Under Minn. R. Crim. P. 9.01, subd. 2(3), it was an abuse of discretion for a district court to order discovery of the source code of the Intoxilyzer 5000EN when a defendant did not submit any evidence on how the source code may relate to his guilt or innocence; however, it was not an abuse of discretion for a court to order discovery of the source code to a defendant who submitted evidence that an analysis of the source code may reveal deficiencies that could challenge the reliability of the Intoxilyzer and would relate to his guilt or innocence.
Appellant Brunner submitted a memorandum and nine exhibits to support his request for the source code. The memorandum gave various definitions of “source code.” The first exhibit was the written testimony of David Wagner, a computer science professor at the University of California in Berkeley, which explained the source code in voting machines, the source code‟s importance in finding defects and problems in those machines, and the issues surrounding the source code‟s disclosure. The next exhibits detailed Brunner‟s attempts to obtain the source code, both from the State and CMI. The last exhibit was a copy of a report prepared on behalf of the defendants in New Jersey litigation about the reliability of New Jersey‟s breath-test machine. See State v. Chun, 943 A.2d 114 (N.J. 2008). The report analyzed the New Jersey machine‟s computer source code and uncovered a variety of defects that could impact the test result. Based on Brunner‟s evidence, the district court found that the integrity of the source code is essential to the scientific reliability of the Intoxilyzer 5000EN test result. Further, the jury instructions asked the jurors to assess the reliability of the testing method, whichcould not be done without Brunner having access to the software controlling that testing process.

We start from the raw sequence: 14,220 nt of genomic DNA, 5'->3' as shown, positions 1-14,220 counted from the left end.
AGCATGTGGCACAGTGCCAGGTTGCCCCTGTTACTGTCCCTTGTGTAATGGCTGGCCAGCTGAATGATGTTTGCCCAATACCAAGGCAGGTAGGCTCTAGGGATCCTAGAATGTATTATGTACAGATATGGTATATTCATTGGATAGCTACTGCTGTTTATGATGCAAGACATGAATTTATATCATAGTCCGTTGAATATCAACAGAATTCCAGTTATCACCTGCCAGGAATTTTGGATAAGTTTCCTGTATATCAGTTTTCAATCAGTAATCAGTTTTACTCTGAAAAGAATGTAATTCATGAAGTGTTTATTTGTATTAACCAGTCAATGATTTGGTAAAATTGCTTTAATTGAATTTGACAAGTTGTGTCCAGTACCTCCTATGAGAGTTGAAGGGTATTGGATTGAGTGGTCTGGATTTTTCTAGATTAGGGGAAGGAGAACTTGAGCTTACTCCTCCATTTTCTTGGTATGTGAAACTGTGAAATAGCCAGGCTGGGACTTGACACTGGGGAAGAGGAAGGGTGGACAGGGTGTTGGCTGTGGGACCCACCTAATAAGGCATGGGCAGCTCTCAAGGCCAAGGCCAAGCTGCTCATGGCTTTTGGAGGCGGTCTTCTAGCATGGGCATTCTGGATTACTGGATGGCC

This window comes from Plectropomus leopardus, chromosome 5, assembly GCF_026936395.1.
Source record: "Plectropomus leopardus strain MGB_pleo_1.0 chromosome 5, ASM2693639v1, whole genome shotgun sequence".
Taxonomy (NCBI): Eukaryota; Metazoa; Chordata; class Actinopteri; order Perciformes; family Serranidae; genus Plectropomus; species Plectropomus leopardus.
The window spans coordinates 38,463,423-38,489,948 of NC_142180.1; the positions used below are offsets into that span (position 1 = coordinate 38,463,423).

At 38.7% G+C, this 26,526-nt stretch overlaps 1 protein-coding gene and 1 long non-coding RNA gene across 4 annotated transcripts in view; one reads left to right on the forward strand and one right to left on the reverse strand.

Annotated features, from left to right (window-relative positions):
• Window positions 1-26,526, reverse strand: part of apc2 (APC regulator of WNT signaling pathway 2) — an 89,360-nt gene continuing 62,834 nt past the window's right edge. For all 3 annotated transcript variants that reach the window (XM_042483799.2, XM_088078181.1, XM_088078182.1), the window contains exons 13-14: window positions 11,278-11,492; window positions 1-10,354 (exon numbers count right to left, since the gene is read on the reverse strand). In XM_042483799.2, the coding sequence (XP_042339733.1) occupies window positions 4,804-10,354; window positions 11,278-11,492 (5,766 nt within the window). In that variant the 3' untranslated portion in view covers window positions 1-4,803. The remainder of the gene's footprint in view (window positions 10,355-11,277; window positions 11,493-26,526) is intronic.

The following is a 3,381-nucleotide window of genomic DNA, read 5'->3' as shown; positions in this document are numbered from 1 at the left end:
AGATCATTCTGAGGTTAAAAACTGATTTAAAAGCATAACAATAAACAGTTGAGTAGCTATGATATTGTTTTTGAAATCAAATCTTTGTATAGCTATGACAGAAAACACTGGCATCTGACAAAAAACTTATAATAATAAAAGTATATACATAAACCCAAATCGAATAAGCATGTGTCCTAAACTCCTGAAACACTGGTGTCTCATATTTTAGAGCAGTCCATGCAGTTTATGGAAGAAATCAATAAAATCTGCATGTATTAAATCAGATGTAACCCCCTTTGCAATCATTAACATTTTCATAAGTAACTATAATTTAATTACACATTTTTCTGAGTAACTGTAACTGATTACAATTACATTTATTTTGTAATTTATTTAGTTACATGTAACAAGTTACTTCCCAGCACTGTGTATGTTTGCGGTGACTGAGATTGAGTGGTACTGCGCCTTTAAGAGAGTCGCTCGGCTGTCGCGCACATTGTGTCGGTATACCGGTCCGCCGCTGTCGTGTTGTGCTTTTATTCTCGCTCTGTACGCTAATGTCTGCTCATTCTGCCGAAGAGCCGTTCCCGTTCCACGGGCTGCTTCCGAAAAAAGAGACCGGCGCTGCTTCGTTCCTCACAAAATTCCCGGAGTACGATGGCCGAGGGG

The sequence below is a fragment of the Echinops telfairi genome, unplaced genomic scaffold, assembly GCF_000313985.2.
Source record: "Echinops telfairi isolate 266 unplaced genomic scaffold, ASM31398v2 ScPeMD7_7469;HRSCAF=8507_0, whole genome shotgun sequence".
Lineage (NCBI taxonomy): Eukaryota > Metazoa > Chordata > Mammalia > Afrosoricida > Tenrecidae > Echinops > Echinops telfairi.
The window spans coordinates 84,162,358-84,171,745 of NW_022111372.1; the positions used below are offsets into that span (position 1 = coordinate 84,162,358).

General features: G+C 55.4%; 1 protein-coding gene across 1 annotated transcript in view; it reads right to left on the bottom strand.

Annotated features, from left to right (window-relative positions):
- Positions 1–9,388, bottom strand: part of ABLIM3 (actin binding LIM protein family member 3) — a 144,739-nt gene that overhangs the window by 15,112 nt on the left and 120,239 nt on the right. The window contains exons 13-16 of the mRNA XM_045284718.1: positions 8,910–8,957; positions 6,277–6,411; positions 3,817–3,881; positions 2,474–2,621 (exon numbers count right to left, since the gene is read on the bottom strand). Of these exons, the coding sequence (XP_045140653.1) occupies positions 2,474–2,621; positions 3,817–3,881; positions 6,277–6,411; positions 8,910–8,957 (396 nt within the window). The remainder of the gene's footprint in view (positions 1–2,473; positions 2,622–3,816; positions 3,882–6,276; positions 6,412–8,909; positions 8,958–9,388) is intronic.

Minnesota uses the Intoxilyzer 5000EN which is made by CMI (the same machine used in Texas).